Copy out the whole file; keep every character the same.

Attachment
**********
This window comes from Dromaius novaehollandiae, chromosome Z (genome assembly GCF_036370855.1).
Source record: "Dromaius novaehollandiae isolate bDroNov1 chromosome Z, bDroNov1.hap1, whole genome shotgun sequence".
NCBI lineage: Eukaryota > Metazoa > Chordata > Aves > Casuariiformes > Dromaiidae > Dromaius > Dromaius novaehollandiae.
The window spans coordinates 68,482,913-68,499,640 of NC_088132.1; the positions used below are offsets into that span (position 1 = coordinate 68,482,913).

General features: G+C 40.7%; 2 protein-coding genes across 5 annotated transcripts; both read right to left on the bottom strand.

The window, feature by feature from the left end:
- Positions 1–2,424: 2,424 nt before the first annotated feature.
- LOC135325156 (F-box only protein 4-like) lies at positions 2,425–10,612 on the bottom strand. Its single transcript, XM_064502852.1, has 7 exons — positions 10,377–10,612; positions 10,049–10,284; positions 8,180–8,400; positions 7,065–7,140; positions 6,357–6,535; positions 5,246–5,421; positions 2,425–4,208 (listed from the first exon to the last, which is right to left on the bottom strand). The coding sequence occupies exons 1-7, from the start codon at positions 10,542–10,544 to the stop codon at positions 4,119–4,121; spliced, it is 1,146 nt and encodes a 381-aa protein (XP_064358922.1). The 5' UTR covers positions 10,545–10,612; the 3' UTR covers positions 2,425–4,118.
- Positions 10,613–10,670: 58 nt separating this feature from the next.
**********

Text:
This window comes from Dromaius novaehollandiae, chromosome Z (genome assembly GCF_036370855.1).
Source record: "Dromaius novaehollandiae isolate bDroNov1 chromosome Z, bDroNov1.hap1, whole genome shotgun sequence".
NCBI lineage: Eukaryota > Metazoa > Chordata > Aves > Casuariiformes > Dromaiidae > Dromaius > Dromaius novaehollandiae.
The window spans coordinates 68,482,913-68,499,640 of NC_088132.1; the positions used below are offsets into that span (position 1 = coordinate 68,482,913).

General features: G+C 40.7%; 2 protein-coding genes across 5 annotated transcripts; both read right to left on the bottom strand.

The window, feature by feature from the left end:
- Positions 1–2,424: 2,424 nt before the first annotated feature.
- LOC135325156 (F-box only protein 4-like) lies at positions 2,425–10,612 on the bottom strand. Its single transcript, XM_064502852.1, has 7 exons — positions 10,377–10,612; positions 10,049–10,284; positions 8,180–8,400; positions 7,065–7,140; positions 6,357–6,535; positions 5,246–5,421; positions 2,425–4,208 (listed from the first exon to the last, which is right to left on the bottom strand). The coding sequence occupies exons 1-7, from the start codon at positions 10,542–10,544 to the stop codon at positions 4,119–4,121; spliced, it is 1,146 nt and encodes a 381-aa protein (XP_064358922.1). The 5' UTR covers positions 10,545–10,612; the 3' UTR covers positions 2,425–4,118.
- Positions 10,613–10,670: 58 nt separating this feature from the next.